In one of my favourite episodes of NBC’s 30 Rock, Liz Lemon has a crush on her gorgeous new neighbour, Dr. Drew Baird. He’s a pediatrician, he bakes and he’s played by Jon Hamm. Liz finally gets the nerve to ask him out on a date. He awkwardly agrees. Sure, he’ll go out with her…on Valentine’s Day (“St. Valentine’s Day,” 2009).
In my last post, I discussed how communicators can get their audience’s attention by incorporating an element of surprise into their messaging. Asking a stranger out on a date on Valentine’s Day is out of the ordinary. Liz made enough of an impression on Drew that he agreed to the date. But what do we do as communicators once we’ve gotten the audience to agree to ‘go out with us’ (listen to our message)? How do we get a ‘second date’ (keep their interest)?
The examples of surprising communications that I provided in The Element of Surprise are localized – they occurred quickly, and were focused on short term engagement. Many communicators have more complex messages to deliver. We need to get people’s attention, but we also need to keep it.
According to a 2005 report commissioned for the United Nations Environment Programme by Futerra Communications, people are motivated to:
- Know and understand what is going on around them;
- Learn, discover and explore; and
- Participate and play a role in what is going on around them (“Communicating Sustainability,” 2005).
In short, we are curious creatures, but we like to make sense of the world. When something surprises us we are driven to seek out more information about it. In order to make communications messages ‘stick’ in the long term there must be a piece of information that incites further investigation. There must be a ‘mystery’ to solve (Heath & Heath, 2007).
Creating intrigue can engage the audience in situational interest – that which is transitory and specific to the context of the message (Shraw & Lehman, 2001). Curiosity happens when we feel a gap in our knowledge (Heath & Heath, 2007). We already know that we are driven to understand and explore the world around us (“Communicating Sustainability,” 2005). It is only natural then that in order to satisfy our interest we need to fill the knowledge gap.
In Steve Crescenzo’s article, Creative Communication: What can we learn from the ‘real world’? he references Cosmopolitan magazine and the headlines it uses to draw the reader’s attention. Cosmo often poses questions that open knowledge gaps such as “Are you addicted…to Dating?” By using headlines that pose a question, the author opens the knowledge gap. In order to close the gap, you’ve got to buy the magazine. See how that works?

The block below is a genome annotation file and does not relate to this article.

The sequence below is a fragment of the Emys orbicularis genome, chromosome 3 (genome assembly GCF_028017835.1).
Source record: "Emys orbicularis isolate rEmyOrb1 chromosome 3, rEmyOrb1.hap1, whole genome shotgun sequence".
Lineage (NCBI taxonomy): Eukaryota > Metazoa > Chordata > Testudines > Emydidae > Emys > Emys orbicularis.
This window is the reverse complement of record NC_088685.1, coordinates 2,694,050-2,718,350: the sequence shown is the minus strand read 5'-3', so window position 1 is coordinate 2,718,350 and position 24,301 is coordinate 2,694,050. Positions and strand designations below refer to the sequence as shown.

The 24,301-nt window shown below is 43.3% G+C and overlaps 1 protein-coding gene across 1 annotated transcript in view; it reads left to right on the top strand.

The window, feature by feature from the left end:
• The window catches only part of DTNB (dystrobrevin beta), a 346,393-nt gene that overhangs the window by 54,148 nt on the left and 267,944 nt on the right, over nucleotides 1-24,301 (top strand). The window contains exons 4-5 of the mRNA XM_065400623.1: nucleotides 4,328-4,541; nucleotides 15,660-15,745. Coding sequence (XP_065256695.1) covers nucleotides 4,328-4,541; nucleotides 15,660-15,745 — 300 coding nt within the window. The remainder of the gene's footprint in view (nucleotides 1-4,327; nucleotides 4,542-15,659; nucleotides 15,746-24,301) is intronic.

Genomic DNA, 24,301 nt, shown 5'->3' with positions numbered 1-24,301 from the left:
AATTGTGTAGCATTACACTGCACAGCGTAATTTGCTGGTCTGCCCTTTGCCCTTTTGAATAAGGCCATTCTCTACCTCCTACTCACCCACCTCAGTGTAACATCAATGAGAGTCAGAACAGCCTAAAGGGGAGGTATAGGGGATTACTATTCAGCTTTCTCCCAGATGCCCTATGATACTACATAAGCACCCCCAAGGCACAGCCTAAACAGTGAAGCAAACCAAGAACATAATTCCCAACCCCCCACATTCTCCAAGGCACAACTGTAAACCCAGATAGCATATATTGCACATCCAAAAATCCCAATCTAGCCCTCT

This messaging is counterintuitive for many communicators who have traditionally been encouraged to discuss facts and figures. Factual information might be vital to the audience, but statistics alone do not illicit curiosity (“Communicating Sustainability,” 2005). To do that, we must convince the audience that they need our message. Situational psychology confirms this: “Interest plays an important part in the learning process, determining in part what we choose to learn and how well we learn this information” (Shraw & Lehman, 2001, p. 1). Thus, curiosity can lead to long term interest.
When we begin to date someone we ask them questions. If their answers intrigue us we ask them for a second date. There’s a lesson for communicators to learn in this: Much like dating, communicating with the audience must involve courtship. You have to ask them questions without revealing too much. You have to open up knowledge gaps that you begin to fill over a period of time. As their interest piques, you can rest assured that they will seek out more information in order to close those gaps. That is how you make a message stick, and it also happens to be how you get a second date.
Burditt, J. (Writer), Fey, T. (Writer) & Scardino, D. (Director). (2009). St. Valentine’s Day. [Television series episode]. In Fey, T. (Producer), 30 Rock. New York: National Broadcasting Company.
Crescenzo, S. (2011, November). What can we learn from the ‘real world’? Communication World, 28(6), 15-16.
Futerra Sustainability Communications. (2005). Communicating sustainability: How to produce effective public campaigns. Retrieved from http://www.futerra.co.uk/wp-content/uploads/2011/09/Communicating_Sustainability.pdf
Heath, C. & Heath, D. (2007). Made to stick: Why some ideas survive and other die. New York: Random House.
Schraw, G. & Lehman, S. (2001). Situational interest: A review of the literature and directions for future research. Educational Psychology Review, 13, 23-52. Retrieved from http://commonsenseatheism.com/wp-content/uploads/2011/02/Schraw-Situational-interest-A-review-of-the-literature-and-directions-for-future-research.pdf
Bryna Jones is the Director of Communications at Hardy Stevenson and Associates Limited, and a member of the International Association of Business Communicators. Bryna’s project experience includes communications and marketing planning, advocacy campaign development, social media strategy, government relations, and project management. She also has considerable experience in copy writing and public speaking.